Here is the link to my full proposal with complete images.
The final report is here
Burkholderia pseudomallei is a rod-shaped bacterium that causes melioidosis in humans and animals. Melioidosis’ symptoms may contain significant variance between cases, many possessing similarities to tuberculosis and some strains of pneumonia (Melioidosis 2011). The disease in endemic to northern Australia and southeast Asia, which draws concern towards the eradication of the disease, which is primarily passed through exposure to contaminated soil and water (Pathema 2011). Incubation periods vary anywhere from two days to several years, considering the possible dormancy of the bacteria. Overall, the mortality rate of the disease varies from 20-50% across all areas (Whitlock, Estes, Torres 2007). A cause to the high death rate, diagnosis of the disease is particularly cumbersome. Lower income areas, such as the endemic geographies of B. pseudomallei infection, have low access to full system scans or the serological test required to correctly diagnose the melioidosis, leaving many individuals without proper treatment.
Melioidosis diagnosis is marked by the presence of B. pseudomallei in the body. Bacteria taken from the bodily fluids must be cultured and detected as the causative strain before proper diagnosis can be obtained. Aptamers are nucleic acid chains that bind to specific targets, especially proteins. Through the SELEX process, aptamers can be partitioned from large pools of randomly generated nucleic acid strands to bind to a single protein target (Turek and Gold, 1990). The use of an aptamer would permit a relatively inexpensive test that could be used to diagnosis melioidosis more accurately and quickly, thus leading to faster application of treatment.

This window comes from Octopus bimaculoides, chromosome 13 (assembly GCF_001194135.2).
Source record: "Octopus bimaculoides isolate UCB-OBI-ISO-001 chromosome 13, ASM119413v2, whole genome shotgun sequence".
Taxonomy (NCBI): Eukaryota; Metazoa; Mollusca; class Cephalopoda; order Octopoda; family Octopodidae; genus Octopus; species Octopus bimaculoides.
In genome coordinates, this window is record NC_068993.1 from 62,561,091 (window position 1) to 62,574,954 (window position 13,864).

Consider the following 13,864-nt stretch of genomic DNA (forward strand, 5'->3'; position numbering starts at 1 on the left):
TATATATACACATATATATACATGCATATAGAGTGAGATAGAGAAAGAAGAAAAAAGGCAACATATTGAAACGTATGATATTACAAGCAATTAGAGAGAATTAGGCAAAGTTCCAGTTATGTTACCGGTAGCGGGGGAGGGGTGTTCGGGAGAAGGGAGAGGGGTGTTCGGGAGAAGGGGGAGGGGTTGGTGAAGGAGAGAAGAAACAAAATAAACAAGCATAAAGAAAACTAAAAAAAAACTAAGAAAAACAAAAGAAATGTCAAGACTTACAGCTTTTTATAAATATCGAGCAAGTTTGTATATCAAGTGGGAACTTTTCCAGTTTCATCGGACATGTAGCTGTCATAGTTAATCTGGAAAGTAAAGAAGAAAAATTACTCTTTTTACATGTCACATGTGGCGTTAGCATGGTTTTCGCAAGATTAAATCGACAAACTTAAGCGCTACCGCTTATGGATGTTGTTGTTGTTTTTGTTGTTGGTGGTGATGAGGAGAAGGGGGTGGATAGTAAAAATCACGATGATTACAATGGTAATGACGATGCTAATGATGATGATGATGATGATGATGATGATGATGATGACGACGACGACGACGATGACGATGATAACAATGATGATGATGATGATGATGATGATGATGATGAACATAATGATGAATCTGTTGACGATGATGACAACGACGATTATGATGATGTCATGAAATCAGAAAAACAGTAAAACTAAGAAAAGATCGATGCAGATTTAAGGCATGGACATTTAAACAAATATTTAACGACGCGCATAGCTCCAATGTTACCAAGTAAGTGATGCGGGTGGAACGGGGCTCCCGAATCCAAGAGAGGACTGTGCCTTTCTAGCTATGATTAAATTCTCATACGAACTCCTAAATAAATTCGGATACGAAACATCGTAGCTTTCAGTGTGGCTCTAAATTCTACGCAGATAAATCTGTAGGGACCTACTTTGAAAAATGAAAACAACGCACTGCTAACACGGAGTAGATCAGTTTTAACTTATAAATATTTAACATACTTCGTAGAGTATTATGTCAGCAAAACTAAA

Specific Aim 1: Selection of RNA aptamers against Burkholderia pseudomallei.
B. pseudomallei is the cause of the disease melioidosis in humans and animals. This disease has a not insignificant mortality rate among infected individuals and current procedure for diagnostic tests are costly, in both time and financial areas. An aptamer that could bind to a surface membrane protein (for instance one of OM proteins targeted in vaccination development) would lessen the time and money needed to determine presence of B. pseudomallei in and individual (Gotoh 1994). Particularly pertaining to the lower GDP areas of endemic status, a cheaper avenue for diagnosis would greatly improve survivability.
Figure 1: The diagnosis of melioidosis using an aptamer-target-marker complex as the diagnostic tool will increase the efficiency of diagnosis for the disease (specific aim 1).
This bacterium can be obtained from Dr. Katy Brown, who has the targets already prepared.
§ Gotoh, N. et al. (1994) “Isolation and characterization of the outer membrane proteins of Burkholderia (pseudomonas) pseudomallei.” Microbiology. 140: 797-805.
§ ”Melioidosis: signs and symptoms.” Centers for Disease Control and Prevention, National Center for Emerging and Zoonotic Infectious Diseases, Division of High-consequence Pathogens and Pathology. May 2011. http://www.cdc.gov/melioidosis/symptoms/index.html
§ Pathema: Bioinformatics Resource Center “Burkholderia pseudomallei.” Institute for Genomic Research. May 2006. http://pathema.jcvi.org/pathema/b_pseudomallei.shtml
§ Tuerk, C., Gold, L. (1990) “Systematic evolution of ligands by exponential enrichment: RNA ligands to bacteriophage T4 DNA polymerase.” Science. 249: 505-510.
§ Whitlock, G., Estes, D., Torres, A. (2007) “Glanders: off to the races with Burkholeria mallei.” FEMS Microbiol Lett. 277:115-122.
Jake Van Fleet
For a link to my first progress report blog post, click here.